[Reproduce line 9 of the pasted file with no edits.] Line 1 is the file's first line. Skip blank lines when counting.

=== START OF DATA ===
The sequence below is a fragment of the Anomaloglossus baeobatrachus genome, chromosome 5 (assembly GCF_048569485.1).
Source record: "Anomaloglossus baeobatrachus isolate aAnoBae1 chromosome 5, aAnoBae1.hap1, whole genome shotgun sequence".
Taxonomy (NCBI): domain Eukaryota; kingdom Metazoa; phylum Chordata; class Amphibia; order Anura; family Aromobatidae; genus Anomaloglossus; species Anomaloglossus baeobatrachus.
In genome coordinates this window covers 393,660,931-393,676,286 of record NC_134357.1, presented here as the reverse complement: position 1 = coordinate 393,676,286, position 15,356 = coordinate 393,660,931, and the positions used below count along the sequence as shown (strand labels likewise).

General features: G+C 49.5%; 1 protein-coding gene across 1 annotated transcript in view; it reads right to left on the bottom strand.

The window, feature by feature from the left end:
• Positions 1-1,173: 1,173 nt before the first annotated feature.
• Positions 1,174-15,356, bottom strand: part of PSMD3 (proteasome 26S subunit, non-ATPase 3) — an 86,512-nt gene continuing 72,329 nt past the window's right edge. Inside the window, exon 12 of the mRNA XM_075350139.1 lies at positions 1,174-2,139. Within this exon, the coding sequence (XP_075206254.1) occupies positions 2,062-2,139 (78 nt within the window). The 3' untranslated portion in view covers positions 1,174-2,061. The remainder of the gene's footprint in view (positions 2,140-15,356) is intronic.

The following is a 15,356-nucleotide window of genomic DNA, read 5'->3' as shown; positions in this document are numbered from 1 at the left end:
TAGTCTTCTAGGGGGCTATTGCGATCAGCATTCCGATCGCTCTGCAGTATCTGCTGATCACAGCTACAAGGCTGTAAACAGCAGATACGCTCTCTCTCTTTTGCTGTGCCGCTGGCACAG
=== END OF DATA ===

The following is a 15,356-nucleotide window of genomic DNA, read 5'->3' as shown; positions in this document are numbered from 1 at the left end: